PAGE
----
Ken Hough's Website


Non-astronomers often ask something along the lines of "How much magnification has this telescope got?"

A simple, but probably not very helpful answer would be "It depends....". Astronomical telescopes are not rated in terms of magnification. This is because the magnification that will be seen via the eyepiece depends on both the focal length of the telescope optics and on the focal length of the eyepiece being used, and on any Barlow lens or focal reducer that might be included.

Magnification is taken to be the ratio of the linear size of an object as seen through the eyepiece compaired with the linear size of that object when viewed with the naked eye and is calculated as :

Magnification = Effective focal length of telescope / Focal length of eyepeice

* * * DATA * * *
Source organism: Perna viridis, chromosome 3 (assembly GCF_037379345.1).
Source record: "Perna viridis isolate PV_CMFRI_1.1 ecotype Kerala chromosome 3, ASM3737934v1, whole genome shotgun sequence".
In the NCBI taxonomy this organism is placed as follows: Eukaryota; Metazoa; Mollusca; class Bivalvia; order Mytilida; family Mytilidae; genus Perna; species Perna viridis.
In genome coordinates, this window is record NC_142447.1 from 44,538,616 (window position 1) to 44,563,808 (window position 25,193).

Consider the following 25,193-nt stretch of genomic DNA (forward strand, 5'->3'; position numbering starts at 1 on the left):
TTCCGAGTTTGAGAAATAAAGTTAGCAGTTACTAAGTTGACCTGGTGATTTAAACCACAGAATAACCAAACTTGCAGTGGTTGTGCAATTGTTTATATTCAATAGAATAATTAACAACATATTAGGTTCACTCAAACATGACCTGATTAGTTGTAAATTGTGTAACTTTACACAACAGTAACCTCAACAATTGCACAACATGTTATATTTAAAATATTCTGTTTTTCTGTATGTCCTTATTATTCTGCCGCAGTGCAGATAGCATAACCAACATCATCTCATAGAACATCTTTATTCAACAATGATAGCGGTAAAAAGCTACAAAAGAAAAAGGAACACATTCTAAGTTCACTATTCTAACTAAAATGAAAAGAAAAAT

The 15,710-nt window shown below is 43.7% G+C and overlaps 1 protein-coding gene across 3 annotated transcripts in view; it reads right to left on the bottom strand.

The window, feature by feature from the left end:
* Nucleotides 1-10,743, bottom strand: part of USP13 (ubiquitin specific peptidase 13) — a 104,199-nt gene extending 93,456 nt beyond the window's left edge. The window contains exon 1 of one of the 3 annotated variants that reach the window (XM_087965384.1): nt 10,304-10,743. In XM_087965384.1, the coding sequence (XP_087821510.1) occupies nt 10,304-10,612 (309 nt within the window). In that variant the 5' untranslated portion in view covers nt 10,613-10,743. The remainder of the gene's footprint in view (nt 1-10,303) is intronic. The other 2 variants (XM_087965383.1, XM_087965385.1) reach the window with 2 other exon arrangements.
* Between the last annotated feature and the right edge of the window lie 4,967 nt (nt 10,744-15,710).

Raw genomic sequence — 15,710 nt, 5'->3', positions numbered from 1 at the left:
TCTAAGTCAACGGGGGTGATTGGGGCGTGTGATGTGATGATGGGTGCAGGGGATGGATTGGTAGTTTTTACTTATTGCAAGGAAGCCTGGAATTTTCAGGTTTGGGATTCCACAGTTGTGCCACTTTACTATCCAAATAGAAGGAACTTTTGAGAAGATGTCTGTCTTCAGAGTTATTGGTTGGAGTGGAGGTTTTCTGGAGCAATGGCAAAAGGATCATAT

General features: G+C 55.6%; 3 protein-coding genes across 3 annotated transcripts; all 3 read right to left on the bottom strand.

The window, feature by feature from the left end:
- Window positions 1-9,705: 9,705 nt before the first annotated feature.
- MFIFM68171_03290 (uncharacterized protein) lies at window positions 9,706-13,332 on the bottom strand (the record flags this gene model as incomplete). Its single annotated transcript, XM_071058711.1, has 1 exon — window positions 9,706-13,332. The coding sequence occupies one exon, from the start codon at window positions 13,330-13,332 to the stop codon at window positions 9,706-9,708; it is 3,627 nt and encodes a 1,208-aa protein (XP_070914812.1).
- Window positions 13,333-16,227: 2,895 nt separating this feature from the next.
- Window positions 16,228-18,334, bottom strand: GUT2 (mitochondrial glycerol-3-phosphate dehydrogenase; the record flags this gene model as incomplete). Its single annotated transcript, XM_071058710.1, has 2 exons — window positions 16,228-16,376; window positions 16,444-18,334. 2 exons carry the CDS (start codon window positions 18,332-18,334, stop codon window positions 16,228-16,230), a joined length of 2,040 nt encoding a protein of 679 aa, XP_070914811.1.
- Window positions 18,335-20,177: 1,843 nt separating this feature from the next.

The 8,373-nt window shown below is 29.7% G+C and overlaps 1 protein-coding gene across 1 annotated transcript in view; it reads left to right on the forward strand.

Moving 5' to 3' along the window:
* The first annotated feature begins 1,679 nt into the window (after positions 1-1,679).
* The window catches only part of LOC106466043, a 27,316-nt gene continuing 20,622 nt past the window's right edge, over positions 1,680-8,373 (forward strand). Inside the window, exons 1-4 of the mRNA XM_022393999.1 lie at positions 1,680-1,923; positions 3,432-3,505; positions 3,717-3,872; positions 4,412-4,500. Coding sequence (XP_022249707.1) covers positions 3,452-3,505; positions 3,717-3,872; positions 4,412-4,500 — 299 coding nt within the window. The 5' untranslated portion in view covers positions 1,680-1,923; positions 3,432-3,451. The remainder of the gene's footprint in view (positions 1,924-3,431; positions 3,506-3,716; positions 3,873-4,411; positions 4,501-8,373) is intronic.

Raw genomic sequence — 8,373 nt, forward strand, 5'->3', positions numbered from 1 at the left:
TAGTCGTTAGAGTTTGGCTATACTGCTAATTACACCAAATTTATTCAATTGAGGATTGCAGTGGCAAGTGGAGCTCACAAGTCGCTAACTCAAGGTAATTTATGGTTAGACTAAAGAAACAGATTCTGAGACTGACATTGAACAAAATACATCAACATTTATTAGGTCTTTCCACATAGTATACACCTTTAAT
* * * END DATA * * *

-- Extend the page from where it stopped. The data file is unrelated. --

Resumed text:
The effective focal length of a telescope takes into account the inclusion of any Barlow lens or focal reducer. For example, an f=1000mm telescope used with a X2 Barlow lens, has an effective focal length of f=2000mm.

By using an eyepiece of short focal length, it is possible to obtain high magnification. But how high a magnification is useful?

Again, it depends! Under rare conditions when the atmosphere is very stable, the maximum useful magnification of a telescope is approximately twice the diameter of the objective lens or mirror expressed in millimetres. Beyond this limit, no more detail will be seen by increasing magnification. This means that under ideal conditions, a 10"/250mm telescope could be used at a mgnification of up to 500. It also means that a telescope with a 60mm objective is limited to a useful magnification of only 120.

In practice atmospheric turbulence will often limit useful magnification to only 100 to 200 even for a large telescope.

Nomatter what you might read in an advert, a catalogue, or on the side of a box containing a telescope, claims like magnification = 500 from a small telescope are at best very misleading.